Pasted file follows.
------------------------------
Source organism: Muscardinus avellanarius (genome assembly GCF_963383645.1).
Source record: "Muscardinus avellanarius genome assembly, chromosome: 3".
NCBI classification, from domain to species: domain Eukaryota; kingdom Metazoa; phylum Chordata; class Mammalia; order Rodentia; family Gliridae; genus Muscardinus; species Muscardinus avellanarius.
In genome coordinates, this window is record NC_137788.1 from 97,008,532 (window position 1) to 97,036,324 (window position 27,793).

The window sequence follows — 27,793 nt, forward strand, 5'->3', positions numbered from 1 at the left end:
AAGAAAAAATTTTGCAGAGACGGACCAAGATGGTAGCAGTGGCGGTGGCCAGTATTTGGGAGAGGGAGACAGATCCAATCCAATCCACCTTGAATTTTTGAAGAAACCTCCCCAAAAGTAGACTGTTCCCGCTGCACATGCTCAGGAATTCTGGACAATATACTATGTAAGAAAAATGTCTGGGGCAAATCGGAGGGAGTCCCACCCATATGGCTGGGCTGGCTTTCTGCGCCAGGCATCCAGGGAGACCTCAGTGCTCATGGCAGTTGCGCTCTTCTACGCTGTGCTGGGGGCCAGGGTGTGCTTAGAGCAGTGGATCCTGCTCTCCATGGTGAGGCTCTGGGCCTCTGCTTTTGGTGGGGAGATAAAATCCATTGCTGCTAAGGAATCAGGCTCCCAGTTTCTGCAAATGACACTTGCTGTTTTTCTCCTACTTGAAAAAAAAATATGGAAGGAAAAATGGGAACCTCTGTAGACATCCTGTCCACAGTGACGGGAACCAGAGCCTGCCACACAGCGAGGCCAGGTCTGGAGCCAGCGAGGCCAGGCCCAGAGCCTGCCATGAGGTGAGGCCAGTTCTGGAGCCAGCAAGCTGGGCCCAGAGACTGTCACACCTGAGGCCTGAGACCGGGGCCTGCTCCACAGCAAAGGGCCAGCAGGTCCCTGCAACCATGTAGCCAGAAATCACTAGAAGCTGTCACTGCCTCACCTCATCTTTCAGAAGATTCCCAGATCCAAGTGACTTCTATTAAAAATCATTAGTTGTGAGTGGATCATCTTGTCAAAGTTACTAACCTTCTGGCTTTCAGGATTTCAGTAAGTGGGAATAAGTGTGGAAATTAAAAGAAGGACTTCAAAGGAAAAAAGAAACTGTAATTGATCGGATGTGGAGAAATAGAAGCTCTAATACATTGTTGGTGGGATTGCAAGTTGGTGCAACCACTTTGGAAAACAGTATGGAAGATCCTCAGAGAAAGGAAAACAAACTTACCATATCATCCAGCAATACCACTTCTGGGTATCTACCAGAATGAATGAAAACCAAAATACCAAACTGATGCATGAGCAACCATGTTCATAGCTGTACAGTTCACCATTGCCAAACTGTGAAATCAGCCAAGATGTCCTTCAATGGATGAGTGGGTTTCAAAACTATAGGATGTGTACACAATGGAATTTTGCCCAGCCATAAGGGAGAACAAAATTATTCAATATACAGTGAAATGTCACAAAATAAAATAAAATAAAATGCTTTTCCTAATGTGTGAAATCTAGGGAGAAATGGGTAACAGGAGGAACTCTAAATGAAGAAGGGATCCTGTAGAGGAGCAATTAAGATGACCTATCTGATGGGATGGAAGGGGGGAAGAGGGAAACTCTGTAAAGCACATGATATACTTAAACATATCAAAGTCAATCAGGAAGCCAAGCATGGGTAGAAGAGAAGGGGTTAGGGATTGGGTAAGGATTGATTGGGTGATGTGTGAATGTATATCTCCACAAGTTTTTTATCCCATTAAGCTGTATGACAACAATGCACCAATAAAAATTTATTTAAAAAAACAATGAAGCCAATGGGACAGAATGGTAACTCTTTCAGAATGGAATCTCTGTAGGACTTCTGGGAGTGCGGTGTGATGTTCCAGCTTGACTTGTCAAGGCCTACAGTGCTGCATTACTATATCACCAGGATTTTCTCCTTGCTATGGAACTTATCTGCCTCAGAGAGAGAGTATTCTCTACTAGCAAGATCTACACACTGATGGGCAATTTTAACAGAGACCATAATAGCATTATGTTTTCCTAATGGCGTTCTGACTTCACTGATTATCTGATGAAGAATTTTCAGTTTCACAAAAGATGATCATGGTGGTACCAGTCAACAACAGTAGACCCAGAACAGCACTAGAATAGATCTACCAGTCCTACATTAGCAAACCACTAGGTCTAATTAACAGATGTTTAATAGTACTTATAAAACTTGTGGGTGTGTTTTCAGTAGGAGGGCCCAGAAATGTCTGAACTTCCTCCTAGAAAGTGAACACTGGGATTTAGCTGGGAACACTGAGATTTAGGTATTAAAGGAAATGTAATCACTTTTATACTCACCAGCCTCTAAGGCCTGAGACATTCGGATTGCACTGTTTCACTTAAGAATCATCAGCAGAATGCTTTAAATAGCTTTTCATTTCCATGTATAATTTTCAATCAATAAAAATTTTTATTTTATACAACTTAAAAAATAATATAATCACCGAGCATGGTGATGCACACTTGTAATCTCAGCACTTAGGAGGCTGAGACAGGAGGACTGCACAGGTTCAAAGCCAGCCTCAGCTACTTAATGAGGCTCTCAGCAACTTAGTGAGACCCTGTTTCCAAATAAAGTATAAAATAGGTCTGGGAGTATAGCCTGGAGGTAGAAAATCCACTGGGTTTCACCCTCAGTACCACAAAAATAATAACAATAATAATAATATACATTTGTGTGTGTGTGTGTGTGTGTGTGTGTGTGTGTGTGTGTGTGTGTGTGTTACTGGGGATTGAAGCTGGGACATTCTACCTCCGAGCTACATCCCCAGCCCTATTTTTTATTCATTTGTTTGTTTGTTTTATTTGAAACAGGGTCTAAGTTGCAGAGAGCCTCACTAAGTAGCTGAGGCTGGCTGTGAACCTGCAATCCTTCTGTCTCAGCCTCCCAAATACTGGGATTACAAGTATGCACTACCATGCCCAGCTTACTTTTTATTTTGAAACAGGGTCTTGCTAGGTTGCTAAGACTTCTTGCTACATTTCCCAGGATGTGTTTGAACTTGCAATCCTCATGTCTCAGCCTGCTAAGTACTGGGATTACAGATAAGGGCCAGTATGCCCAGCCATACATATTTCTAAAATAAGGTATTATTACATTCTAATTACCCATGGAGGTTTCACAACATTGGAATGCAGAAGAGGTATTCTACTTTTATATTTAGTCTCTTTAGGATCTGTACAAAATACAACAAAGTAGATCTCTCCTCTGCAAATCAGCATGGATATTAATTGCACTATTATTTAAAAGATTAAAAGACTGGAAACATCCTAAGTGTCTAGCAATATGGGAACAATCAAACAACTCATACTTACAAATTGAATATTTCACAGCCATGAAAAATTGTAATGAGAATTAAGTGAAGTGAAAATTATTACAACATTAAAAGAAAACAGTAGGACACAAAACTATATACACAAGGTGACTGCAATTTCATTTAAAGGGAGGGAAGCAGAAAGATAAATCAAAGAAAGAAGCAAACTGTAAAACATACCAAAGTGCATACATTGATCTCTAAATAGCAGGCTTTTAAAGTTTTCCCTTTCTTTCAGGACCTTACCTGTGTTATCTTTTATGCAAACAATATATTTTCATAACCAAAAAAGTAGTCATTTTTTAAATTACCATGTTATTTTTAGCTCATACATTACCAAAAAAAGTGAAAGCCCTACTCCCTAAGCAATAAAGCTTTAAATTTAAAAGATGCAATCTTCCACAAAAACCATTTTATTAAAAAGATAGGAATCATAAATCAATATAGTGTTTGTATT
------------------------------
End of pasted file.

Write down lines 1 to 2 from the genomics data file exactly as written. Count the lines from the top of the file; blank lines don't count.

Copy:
Source organism: Muscardinus avellanarius (genome assembly GCF_963383645.1).
Source record: "Muscardinus avellanarius genome assembly, chromosome: 3".